Supreme Court, ‘One-Vote, One Person’ Principle for State Senate Voters’ Districts


Tuesday, May 26, The Supreme Court has agreed to determine if state legislative districts can be divided by an equal number of registered voters instead of the overall population. Voters in Texas made the case that Texas votes do not count as much as the voters whose Senate districts count large numbers of illegal immigrants.

The U.S. Constitution is supposed to protect the one-person, one-voter principle, what is not clear is if districts are appointed based on the number of residents or the number of voters. In Texas, Arizona and California, the number of illegal immigrants changes between each district, due to the population to voter ratio means voters in one district will have less impact than voters in another district .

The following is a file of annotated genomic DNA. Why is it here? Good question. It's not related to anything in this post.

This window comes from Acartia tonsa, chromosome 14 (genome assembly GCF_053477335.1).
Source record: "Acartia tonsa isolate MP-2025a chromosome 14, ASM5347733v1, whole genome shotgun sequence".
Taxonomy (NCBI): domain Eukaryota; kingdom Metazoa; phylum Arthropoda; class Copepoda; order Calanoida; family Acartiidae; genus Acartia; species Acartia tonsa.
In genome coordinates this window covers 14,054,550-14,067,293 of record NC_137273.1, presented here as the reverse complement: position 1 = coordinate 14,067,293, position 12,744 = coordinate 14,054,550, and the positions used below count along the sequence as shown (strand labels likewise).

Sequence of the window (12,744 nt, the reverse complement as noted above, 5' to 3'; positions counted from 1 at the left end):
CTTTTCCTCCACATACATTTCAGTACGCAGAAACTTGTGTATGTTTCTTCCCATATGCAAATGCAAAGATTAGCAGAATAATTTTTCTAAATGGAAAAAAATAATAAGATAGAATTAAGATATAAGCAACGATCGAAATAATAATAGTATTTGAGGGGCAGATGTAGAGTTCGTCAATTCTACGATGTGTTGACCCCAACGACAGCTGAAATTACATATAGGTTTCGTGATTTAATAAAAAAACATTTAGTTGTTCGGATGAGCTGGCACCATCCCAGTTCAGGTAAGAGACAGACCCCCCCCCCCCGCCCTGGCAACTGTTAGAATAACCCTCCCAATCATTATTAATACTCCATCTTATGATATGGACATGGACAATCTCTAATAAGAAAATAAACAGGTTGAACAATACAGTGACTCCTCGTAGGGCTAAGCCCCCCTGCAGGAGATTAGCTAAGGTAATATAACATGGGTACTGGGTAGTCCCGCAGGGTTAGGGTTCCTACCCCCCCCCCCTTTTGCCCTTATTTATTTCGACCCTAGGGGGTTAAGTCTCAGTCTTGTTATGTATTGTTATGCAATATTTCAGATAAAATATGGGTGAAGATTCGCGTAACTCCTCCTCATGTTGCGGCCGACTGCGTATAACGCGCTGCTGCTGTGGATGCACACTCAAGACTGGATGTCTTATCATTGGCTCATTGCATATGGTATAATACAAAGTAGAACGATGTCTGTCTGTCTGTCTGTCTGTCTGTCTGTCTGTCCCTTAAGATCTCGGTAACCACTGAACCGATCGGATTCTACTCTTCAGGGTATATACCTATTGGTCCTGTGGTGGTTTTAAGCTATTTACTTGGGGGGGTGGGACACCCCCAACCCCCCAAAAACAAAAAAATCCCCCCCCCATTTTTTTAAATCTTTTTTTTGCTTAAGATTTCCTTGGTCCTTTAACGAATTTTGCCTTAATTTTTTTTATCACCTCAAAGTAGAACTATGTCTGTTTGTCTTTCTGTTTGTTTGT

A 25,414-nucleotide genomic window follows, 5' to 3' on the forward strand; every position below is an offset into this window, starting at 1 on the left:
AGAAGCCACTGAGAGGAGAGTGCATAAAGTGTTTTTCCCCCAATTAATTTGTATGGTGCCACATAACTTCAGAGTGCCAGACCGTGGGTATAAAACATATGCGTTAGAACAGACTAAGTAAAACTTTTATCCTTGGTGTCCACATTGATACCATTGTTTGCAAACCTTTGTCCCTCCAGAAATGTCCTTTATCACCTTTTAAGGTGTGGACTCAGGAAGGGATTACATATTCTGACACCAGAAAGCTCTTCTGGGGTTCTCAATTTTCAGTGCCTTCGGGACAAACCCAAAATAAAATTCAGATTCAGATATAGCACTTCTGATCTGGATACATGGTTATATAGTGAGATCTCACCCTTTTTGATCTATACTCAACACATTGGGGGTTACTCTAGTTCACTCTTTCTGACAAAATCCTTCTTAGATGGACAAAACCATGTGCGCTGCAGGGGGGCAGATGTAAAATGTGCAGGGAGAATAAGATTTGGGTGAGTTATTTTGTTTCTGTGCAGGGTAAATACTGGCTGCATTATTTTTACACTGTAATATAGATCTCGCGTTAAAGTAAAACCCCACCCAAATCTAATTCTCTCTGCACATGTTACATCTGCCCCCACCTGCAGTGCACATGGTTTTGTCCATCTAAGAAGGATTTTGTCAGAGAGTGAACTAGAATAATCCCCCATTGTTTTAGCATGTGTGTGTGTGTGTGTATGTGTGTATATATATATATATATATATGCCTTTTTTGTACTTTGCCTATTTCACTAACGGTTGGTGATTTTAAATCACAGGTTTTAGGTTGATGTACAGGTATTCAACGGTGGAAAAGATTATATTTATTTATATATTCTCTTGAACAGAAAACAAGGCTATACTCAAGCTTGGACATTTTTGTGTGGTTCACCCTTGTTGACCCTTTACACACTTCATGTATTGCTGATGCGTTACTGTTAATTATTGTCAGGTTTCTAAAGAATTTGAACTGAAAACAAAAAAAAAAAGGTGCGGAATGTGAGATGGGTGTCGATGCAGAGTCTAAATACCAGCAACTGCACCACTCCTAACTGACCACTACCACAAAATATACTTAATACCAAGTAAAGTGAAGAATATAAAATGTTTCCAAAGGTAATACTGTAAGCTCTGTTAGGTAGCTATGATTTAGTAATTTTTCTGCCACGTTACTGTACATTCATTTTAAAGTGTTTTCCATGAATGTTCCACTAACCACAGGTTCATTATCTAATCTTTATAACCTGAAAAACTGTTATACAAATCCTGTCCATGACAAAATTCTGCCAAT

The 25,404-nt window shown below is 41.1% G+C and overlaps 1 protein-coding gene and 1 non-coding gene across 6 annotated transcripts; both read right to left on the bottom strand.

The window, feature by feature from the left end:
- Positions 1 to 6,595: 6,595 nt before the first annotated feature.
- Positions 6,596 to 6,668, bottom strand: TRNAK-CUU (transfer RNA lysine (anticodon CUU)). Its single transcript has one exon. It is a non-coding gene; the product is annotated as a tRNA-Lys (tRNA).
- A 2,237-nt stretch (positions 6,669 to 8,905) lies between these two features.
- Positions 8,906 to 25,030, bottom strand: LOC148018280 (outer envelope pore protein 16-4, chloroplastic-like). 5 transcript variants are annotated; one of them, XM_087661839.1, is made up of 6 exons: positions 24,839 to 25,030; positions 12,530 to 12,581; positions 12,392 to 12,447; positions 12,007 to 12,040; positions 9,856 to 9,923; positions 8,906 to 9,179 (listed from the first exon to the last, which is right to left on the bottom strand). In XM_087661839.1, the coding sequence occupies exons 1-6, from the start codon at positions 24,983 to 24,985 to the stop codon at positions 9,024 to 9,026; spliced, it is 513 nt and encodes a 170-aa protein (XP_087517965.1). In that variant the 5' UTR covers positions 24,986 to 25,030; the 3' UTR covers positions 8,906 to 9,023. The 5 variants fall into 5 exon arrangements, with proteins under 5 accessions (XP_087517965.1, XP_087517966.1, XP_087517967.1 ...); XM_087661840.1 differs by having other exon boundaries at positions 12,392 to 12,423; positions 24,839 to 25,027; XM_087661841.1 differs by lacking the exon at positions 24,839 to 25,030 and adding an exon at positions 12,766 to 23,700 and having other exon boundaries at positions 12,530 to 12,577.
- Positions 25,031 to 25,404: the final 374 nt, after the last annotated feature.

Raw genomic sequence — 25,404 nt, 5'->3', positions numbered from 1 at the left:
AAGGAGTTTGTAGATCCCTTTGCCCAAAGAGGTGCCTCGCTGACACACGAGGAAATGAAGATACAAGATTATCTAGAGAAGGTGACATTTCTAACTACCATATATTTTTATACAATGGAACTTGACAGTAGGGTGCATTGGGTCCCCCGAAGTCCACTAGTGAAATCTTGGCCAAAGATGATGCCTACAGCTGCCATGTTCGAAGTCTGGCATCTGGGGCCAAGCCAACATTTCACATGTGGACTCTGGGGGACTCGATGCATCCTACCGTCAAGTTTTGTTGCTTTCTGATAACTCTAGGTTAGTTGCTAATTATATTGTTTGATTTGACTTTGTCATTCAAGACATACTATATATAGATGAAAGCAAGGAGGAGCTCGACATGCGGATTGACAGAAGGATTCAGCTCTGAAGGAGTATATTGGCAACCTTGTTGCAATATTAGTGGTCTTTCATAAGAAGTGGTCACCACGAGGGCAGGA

A Texas federal district court ruled that the Legislature’s use of total population would not be able to be appealed. Judge Clarence Thomas, since 2001, has made the comment that the issue needs to be reviewed.

According to the statement, one-person, one-vote principle, gives voters the right to an equal vote, if the district does not protect that right, the judgement cannot stand. The petitioners received support from several libertarian and conservative. This is a large number of people for a case that has not been granted by the Supreme Court.

Texas claimed that the justices have not required legislative districts to be derived by the number of voters over total population is allowed under the Equal Protection Clause.

By Jeanette Smith


USA Today: Supreme Court Will Consider Redefining “one-person, one-vote” principle

Photo courtesy of Jim Grey’s Flickr Page – Creative Commons License

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